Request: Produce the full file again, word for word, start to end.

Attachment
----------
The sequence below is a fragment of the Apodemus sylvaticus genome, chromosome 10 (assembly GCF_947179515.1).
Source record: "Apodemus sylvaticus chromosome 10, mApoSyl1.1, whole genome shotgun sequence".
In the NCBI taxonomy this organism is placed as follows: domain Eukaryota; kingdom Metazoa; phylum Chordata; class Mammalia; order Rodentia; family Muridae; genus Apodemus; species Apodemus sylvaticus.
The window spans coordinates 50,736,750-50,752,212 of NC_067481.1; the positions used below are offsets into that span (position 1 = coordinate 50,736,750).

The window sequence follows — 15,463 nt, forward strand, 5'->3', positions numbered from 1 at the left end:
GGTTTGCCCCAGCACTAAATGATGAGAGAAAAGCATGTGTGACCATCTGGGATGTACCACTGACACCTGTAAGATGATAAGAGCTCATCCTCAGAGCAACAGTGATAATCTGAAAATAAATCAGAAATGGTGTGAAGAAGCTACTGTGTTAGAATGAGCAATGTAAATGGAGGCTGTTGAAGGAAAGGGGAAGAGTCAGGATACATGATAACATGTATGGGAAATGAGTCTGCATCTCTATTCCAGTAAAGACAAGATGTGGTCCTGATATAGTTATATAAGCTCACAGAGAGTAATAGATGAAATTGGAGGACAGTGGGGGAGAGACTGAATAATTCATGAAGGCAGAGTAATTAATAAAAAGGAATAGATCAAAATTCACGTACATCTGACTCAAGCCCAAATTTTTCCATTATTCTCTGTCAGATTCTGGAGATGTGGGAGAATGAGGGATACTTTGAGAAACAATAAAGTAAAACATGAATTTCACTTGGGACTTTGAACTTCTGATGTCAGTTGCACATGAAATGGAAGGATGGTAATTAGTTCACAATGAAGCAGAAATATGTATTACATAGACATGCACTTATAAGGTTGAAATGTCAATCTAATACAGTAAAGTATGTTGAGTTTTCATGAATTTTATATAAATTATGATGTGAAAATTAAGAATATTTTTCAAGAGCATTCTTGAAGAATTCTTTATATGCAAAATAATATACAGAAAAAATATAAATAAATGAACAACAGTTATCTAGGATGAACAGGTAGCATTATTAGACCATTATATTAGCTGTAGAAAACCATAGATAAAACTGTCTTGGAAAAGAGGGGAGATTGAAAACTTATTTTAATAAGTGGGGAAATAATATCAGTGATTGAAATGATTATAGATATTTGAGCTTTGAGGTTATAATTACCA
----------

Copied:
The sequence below is a fragment of the Apodemus sylvaticus genome, chromosome 10 (assembly GCF_947179515.1).
Source record: "Apodemus sylvaticus chromosome 10, mApoSyl1.1, whole genome shotgun sequence".
In the NCBI taxonomy this organism is placed as follows: domain Eukaryota; kingdom Metazoa; phylum Chordata; class Mammalia; order Rodentia; family Muridae; genus Apodemus; species Apodemus sylvaticus.
The window spans coordinates 50,736,750-50,752,212 of NC_067481.1; the positions used below are offsets into that span (position 1 = coordinate 50,736,750).

The window sequence follows — 15,463 nt, forward strand, 5'->3', positions numbered from 1 at the left end:
GGTTTGCCCCAGCACTAAATGATGAGAGAAAAGCATGTGTGACCATCTGGGATGTACCACTGACACCTGTAAGATGATAAGAGCTCATCCTCAGAGCAACAGTGATAATCTGAAAATAAATCAGAAATGGTGTGAAGAAGCTACTGTGTTAGAATGAGCAATGTAAATGGAGGCTGTTGAAGGAAAGGGGAAGAGTCAGGATACATGATAACATGTATGGGAAATGAGTCTGCATCTCTATTCCAGTAAAGACAAGATGTGGTCCTGATATAGTTATATAAGCTCACAGAGAGTAATAGATGAAATTGGAGGACAGTGGGGGAGAGACTGAATAATTCATGAAGGCAGAGTAATTAATAAAAAGGAATAGATCAAAATTCACGTACATCTGACTCAAGCCCAAATTTTTCCATTATTCTCTGTCAGATTCTGGAGATGTGGGAGAATGAGGGATACTTTGAGAAACAATAAAGTAAAACATGAATTTCACTTGGGACTTTGAACTTCTGATGTCAGTTGCACATGAAATGGAAGGATGGTAATTAGTTCACAATGAAGCAGAAATATGTATTACATAGACATGCACTTATAAGGTTGAAATGTCAATCTAATACAGTAAAGTATGTTGAGTTTTCATGAATTTTATATAAATTATGATGTGAAAATTAAGAATATTTTTCAAGAGCATTCTTGAAGAATTCTTTATATGCAAAATAATATACAGAAAAAATATAAATAAATGAACAACAGTTATCTAGGATGAACAGGTAGCATTATTAGACCATTATATTAGCTGTAGAAAACCATAGATAAAACTGTCTTGGAAAAGAGGGGAGATTGAAAACTTATTTTAATAAGTGGGGAAATAATATCAGTGATTGAAATGATTATAGATATTTGAGCTTTGAGGTTATAATTACCA